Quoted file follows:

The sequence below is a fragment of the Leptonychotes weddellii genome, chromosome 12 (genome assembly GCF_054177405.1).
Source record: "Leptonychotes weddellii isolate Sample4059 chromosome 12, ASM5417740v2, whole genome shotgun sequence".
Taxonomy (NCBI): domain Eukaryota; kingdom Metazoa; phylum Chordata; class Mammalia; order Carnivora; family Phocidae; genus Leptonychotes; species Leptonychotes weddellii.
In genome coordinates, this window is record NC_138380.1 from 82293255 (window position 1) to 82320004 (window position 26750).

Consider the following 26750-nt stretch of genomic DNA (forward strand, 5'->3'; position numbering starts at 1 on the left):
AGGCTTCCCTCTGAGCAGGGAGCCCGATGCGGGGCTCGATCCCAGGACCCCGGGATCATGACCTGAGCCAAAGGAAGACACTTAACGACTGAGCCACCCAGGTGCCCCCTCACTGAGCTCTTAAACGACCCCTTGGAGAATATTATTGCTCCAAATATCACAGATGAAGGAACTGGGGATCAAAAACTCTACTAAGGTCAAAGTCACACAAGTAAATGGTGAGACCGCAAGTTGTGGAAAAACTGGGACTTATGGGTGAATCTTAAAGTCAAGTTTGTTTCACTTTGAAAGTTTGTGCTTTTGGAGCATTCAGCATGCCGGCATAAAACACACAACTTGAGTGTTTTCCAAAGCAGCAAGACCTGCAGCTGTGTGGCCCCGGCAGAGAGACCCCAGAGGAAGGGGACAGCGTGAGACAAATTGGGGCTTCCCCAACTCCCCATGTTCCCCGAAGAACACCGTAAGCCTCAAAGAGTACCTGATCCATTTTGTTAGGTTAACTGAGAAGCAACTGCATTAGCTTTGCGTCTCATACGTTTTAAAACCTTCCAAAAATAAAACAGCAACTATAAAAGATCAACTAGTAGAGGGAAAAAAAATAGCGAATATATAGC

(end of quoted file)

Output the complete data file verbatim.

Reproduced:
The sequence below is a fragment of the Leptonychotes weddellii genome, chromosome 12 (genome assembly GCF_054177405.1).
Source record: "Leptonychotes weddellii isolate Sample4059 chromosome 12, ASM5417740v2, whole genome shotgun sequence".
Taxonomy (NCBI): domain Eukaryota; kingdom Metazoa; phylum Chordata; class Mammalia; order Carnivora; family Phocidae; genus Leptonychotes; species Leptonychotes weddellii.
In genome coordinates, this window is record NC_138380.1 from 82293255 (window position 1) to 82320004 (window position 26750).

Consider the following 26750-nt stretch of genomic DNA (forward strand, 5'->3'; position numbering starts at 1 on the left):
AGGCTTCCCTCTGAGCAGGGAGCCCGATGCGGGGCTCGATCCCAGGACCCCGGGATCATGACCTGAGCCAAAGGAAGACACTTAACGACTGAGCCACCCAGGTGCCCCCTCACTGAGCTCTTAAACGACCCCTTGGAGAATATTATTGCTCCAAATATCACAGATGAAGGAACTGGGGATCAAAAACTCTACTAAGGTCAAAGTCACACAAGTAAATGGTGAGACCGCAAGTTGTGGAAAAACTGGGACTTATGGGTGAATCTTAAAGTCAAGTTTGTTTCACTTTGAAAGTTTGTGCTTTTGGAGCATTCAGCATGCCGGCATAAAACACACAACTTGAGTGTTTTCCAAAGCAGCAAGACCTGCAGCTGTGTGGCCCCGGCAGAGAGACCCCAGAGGAAGGGGACAGCGTGAGACAAATTGGGGCTTCCCCAACTCCCCATGTTCCCCGAAGAACACCGTAAGCCTCAAAGAGTACCTGATCCATTTTGTTAGGTTAACTGAGAAGCAACTGCATTAGCTTTGCGTCTCATACGTTTTAAAACCTTCCAAAAATAAAACAGCAACTATAAAAGATCAACTAGTAGAGGGAAAAAAAATAGCGAATATATAGC